New Robot Arm Uses Static Cling to Grab Objects in Zero-G, From Satellites to Space Junk

Sticky Boom Electroadhesive
The pads on the gripper claw are soft and conformable to any object. They glom onto an object using electroadhesion.Altius Space Machines

Rarely does a week pass without some concern about space debris, whether it's falling to Earth or threatening the International Space Station. Plenty of private companies and government agencies have proposed solutions for this problem, from giant space nets to ground-based lasers that would push debris out of orbit. Here's one we have not seen before: A sticky robot arm that works like a mechanical tractor beam. It could be used to reach out and grab space debris of any shape or size — and for other purposes, like servicing the ISS.

Altius Space Machines, based in Louisville, Colo., is developing a robotic arm dubbed the "Sticky Boom," which consists of an extendable arm outfitted with static gripper pads. The gripper can stick to any surface using electrostatic adhesion, because of a variation in electrical charges between the boom and the object. The electroadhesive gripper is soft and compliant, allowing it to adapt to any object's geometry. "You don't even have to know what the thing is made of or what it's shaped like before you go stick to it," Altius president Jonathan Goff tells Technology Review.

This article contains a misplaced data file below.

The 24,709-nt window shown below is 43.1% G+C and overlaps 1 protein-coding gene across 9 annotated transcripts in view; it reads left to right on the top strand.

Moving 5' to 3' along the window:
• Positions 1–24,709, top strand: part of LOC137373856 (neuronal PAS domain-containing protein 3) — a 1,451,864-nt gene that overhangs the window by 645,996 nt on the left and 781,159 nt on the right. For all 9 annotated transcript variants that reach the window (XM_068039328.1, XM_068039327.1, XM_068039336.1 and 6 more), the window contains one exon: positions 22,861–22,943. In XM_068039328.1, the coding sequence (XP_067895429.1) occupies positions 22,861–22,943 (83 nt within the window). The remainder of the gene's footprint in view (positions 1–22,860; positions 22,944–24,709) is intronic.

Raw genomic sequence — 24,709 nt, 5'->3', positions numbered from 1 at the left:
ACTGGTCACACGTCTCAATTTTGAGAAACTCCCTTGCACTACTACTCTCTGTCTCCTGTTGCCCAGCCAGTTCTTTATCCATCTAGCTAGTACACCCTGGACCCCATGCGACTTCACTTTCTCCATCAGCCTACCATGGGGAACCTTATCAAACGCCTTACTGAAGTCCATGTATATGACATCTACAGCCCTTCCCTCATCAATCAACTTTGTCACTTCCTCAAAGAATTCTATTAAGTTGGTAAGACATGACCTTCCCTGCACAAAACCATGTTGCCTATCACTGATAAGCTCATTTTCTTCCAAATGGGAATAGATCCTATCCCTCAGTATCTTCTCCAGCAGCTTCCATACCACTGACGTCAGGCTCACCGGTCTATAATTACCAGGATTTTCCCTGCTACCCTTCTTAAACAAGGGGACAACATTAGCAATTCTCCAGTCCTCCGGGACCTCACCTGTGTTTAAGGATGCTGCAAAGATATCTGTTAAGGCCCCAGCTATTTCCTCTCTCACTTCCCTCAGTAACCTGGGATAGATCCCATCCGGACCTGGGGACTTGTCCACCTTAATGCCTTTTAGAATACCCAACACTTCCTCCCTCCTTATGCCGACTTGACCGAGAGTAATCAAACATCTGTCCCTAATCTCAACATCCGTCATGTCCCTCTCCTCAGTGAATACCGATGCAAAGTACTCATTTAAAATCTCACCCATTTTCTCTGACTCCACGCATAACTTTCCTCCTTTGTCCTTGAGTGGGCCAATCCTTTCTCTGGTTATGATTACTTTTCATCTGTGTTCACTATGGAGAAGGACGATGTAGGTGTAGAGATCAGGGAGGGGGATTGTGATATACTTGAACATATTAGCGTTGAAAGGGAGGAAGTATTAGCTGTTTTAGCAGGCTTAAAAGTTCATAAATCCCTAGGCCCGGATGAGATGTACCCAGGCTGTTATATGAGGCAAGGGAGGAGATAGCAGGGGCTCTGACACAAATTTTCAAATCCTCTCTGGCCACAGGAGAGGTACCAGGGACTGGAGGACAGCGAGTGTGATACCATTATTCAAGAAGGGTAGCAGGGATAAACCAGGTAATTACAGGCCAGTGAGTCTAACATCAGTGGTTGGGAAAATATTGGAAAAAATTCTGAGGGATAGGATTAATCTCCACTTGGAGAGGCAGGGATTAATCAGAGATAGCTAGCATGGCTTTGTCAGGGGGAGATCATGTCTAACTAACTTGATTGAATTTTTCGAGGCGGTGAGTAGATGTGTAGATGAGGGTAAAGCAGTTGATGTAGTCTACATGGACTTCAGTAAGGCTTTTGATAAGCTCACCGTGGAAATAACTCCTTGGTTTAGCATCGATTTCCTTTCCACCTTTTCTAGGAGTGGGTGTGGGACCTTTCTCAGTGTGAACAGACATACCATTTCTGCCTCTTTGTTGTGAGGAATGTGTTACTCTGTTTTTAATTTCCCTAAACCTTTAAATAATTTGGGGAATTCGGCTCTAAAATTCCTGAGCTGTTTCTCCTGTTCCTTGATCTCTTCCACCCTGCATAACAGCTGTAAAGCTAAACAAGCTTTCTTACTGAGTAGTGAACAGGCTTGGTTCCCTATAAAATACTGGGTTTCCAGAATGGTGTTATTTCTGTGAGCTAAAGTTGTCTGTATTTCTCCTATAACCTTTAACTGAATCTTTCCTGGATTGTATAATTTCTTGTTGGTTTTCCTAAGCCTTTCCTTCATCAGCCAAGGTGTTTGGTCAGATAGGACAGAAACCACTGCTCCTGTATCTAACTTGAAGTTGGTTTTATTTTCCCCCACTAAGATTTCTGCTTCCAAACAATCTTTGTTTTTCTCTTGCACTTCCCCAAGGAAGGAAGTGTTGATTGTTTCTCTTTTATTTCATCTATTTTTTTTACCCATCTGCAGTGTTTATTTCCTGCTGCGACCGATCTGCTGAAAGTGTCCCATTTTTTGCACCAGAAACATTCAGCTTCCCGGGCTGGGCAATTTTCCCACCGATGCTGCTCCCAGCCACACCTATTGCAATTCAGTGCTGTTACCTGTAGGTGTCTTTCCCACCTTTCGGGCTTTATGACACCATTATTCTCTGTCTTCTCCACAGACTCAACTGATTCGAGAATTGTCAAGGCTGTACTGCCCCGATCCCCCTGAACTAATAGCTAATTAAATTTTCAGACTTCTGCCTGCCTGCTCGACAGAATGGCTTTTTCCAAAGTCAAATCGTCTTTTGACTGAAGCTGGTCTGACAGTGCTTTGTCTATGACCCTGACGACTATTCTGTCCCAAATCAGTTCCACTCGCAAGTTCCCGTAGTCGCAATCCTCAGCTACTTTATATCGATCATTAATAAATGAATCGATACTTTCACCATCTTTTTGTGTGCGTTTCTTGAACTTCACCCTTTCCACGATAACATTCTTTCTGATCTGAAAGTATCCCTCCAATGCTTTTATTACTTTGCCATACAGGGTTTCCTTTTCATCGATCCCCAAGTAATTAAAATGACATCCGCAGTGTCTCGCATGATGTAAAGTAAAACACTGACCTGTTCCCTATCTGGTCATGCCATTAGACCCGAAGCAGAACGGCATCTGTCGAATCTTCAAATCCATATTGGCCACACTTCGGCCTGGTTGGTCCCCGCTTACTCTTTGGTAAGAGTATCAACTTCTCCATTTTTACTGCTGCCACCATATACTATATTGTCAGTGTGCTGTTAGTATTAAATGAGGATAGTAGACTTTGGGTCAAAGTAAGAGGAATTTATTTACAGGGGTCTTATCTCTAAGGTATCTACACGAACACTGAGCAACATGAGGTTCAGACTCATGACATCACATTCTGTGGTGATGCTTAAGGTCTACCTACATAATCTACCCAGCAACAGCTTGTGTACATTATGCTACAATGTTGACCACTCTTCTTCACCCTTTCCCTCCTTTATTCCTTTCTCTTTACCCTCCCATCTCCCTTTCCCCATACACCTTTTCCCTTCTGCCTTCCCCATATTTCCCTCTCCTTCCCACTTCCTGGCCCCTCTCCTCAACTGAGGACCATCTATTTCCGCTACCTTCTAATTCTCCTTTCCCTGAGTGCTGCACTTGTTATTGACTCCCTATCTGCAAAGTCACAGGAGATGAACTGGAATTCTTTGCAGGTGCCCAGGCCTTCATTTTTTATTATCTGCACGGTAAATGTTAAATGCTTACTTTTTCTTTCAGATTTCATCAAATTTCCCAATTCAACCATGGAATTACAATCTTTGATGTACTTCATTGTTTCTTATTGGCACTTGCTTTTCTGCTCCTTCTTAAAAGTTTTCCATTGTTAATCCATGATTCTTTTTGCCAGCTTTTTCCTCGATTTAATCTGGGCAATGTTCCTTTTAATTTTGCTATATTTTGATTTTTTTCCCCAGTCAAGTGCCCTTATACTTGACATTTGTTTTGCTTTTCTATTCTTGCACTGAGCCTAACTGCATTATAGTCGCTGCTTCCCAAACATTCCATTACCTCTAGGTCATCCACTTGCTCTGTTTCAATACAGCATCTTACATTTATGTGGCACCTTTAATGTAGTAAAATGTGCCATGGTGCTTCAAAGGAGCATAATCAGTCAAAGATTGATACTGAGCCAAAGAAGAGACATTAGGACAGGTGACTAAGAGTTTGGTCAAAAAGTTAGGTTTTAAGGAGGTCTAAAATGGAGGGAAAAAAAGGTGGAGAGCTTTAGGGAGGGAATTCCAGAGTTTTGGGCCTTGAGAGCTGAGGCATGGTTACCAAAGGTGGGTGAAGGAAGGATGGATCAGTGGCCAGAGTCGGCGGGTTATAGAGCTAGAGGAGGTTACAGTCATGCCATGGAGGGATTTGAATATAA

Altius took the boom on a parabolic flight earlier this year so they could test it in microgravity. Watch below as Goff and Mike Judson frantically test their creation amid the other passengers' squeals. Altius won a $25,000 first place award at a NASA small business competition in July, Tech Review notes.

The company says it is developing the Sticky Boom for use as a mechanical tractor beam, perhaps on the ISS to grip incoming cargo ships or even space garbage threatening the station. It would enable ISS to harbor any type of spacecraft, not just ones with specially designed ISS-compatible docking ports, the company says. It could also conceivably grab objects at varying velocities, because the extendable boom can match their speeds more readily than a traditional mounted robotic arm, the company says.